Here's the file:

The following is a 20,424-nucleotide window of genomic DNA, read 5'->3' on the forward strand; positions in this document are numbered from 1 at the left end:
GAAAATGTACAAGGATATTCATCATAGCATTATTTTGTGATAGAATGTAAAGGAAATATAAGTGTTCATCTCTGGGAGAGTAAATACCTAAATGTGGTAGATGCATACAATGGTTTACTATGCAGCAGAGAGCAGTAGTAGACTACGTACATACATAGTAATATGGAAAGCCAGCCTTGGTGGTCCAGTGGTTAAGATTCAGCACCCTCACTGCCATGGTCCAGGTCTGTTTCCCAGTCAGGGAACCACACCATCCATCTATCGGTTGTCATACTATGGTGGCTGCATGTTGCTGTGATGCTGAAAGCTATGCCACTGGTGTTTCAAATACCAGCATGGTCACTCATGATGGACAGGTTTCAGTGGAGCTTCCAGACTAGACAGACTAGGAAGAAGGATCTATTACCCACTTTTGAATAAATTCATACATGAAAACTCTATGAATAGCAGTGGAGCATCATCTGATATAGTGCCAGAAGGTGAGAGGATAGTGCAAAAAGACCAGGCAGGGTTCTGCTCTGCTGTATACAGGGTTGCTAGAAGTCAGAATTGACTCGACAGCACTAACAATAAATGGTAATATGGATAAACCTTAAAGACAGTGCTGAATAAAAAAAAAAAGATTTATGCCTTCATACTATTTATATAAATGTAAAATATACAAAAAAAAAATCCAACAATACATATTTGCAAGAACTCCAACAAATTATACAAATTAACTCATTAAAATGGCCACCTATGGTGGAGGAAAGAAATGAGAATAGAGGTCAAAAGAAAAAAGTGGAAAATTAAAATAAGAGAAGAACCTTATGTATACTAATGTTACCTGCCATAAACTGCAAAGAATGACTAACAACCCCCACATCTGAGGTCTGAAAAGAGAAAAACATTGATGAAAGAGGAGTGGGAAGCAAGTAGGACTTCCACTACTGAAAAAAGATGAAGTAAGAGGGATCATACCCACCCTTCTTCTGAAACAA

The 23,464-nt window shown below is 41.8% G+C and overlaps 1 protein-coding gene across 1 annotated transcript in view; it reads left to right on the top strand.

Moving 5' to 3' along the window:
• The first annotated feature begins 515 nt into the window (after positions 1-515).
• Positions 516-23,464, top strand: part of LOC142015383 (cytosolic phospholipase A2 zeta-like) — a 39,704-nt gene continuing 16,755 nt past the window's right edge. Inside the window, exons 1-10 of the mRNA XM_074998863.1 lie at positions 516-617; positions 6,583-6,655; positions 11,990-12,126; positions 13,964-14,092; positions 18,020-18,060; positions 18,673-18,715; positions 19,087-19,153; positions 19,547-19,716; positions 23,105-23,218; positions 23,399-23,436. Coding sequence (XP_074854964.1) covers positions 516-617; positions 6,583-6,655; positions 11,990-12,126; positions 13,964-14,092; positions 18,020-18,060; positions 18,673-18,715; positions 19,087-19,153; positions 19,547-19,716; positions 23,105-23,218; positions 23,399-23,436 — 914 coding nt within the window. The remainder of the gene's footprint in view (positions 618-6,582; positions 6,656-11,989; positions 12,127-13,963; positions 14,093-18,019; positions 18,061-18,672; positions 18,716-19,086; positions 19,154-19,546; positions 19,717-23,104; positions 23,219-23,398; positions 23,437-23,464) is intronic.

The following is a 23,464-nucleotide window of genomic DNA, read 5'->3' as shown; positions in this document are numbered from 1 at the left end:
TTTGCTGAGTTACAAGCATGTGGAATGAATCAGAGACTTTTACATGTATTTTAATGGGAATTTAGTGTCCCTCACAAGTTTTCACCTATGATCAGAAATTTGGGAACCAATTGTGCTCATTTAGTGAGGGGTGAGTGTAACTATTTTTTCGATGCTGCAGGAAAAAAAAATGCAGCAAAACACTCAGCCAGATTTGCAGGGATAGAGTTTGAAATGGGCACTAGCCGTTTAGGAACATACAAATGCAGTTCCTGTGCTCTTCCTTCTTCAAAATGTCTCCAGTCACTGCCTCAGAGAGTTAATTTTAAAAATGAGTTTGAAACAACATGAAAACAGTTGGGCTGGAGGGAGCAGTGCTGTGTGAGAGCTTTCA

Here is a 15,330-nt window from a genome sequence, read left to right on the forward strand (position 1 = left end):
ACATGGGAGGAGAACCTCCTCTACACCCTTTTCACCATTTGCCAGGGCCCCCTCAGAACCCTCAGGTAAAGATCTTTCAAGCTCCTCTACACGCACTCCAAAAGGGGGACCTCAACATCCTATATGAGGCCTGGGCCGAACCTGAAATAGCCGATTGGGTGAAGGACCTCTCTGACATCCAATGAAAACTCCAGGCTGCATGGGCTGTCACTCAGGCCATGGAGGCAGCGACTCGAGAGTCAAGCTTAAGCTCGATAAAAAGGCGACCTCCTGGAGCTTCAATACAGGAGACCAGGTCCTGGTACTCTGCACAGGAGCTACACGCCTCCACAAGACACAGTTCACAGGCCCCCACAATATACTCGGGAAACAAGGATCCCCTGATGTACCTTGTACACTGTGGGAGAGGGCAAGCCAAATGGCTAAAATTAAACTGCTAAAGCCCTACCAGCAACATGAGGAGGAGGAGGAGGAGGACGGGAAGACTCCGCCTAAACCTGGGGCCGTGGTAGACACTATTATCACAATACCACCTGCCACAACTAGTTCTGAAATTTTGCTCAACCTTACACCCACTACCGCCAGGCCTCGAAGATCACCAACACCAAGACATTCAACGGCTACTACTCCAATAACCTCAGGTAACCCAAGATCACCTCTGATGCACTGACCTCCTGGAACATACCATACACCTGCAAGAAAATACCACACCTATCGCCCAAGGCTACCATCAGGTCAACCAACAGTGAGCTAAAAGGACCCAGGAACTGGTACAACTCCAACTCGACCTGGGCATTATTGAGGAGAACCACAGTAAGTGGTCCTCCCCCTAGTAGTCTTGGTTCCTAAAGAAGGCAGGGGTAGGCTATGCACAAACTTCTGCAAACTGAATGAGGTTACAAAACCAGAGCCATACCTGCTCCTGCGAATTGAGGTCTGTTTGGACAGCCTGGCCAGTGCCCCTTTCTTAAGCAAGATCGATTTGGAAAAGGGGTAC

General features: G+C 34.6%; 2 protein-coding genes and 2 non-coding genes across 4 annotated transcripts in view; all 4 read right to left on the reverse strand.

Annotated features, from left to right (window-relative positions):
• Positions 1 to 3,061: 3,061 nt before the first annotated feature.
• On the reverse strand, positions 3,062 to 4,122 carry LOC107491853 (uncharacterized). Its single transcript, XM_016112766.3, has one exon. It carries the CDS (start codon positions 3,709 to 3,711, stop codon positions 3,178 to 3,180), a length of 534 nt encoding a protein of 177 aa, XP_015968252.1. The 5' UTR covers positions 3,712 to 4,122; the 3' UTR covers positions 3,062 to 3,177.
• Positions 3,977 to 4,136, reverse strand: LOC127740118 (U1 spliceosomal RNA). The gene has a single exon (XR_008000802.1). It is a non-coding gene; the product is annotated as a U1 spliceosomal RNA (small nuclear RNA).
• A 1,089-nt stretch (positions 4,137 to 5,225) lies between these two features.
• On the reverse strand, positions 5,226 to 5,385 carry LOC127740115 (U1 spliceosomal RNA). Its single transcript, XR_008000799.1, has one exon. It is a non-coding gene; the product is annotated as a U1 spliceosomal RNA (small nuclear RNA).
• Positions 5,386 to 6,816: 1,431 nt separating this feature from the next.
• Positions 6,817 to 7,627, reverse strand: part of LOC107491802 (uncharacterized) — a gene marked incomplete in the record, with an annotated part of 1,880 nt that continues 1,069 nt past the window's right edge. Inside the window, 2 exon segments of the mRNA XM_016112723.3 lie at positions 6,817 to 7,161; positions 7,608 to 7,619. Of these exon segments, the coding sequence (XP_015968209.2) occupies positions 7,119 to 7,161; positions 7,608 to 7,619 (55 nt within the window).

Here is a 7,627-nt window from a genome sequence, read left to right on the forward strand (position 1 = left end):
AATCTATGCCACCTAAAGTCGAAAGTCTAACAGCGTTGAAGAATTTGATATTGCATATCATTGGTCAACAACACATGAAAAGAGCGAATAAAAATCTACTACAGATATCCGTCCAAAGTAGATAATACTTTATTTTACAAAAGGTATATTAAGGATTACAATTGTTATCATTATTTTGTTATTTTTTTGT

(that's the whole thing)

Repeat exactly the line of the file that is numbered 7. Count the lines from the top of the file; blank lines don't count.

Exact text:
The following is a 23,464-nucleotide window of genomic DNA, read 5'->3' as shown; positions in this document are numbered from 1 at the left end: